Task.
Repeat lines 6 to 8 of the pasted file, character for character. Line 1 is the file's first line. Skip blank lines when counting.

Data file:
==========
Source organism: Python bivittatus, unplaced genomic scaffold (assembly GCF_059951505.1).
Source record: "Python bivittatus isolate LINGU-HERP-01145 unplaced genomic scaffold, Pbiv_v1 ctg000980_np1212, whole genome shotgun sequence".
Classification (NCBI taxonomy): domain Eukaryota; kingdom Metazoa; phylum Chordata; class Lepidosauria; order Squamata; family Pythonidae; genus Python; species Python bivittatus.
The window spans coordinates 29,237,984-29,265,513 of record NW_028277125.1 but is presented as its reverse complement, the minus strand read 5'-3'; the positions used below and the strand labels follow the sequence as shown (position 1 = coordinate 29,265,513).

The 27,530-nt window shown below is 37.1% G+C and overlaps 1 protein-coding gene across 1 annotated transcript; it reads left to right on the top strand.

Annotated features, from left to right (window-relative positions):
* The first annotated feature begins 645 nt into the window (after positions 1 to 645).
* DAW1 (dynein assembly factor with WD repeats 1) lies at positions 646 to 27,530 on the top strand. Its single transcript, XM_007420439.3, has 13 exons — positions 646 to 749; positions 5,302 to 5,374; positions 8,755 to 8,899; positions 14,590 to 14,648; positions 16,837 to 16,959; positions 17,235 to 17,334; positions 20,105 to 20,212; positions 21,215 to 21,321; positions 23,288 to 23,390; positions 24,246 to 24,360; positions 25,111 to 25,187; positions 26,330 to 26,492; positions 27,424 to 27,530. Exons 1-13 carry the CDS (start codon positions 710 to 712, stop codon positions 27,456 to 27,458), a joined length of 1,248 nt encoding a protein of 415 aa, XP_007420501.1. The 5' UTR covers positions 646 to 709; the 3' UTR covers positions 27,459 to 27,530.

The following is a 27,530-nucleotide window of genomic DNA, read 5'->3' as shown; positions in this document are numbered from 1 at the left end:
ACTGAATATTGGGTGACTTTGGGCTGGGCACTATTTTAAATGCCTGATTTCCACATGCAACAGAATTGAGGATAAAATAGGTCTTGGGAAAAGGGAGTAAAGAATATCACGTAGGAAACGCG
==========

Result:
Annotated features, from left to right (window-relative positions):
* The first annotated feature begins 645 nt into the window (after positions 1 to 645).
* DAW1 (dynein assembly factor with WD repeats 1) lies at positions 646 to 27,530 on the top strand. Its single transcript, XM_007420439.3, has 13 exons — positions 646 to 749; positions 5,302 to 5,374; positions 8,755 to 8,899; positions 14,590 to 14,648; positions 16,837 to 16,959; positions 17,235 to 17,334; positions 20,105 to 20,212; positions 21,215 to 21,321; positions 23,288 to 23,390; positions 24,246 to 24,360; positions 25,111 to 25,187; positions 26,330 to 26,492; positions 27,424 to 27,530. Exons 1-13 carry the CDS (start codon positions 710 to 712, stop codon positions 27,456 to 27,458), a joined length of 1,248 nt encoding a protein of 415 aa, XP_007420501.1. The 5' UTR covers positions 646 to 709; the 3' UTR covers positions 27,459 to 27,530.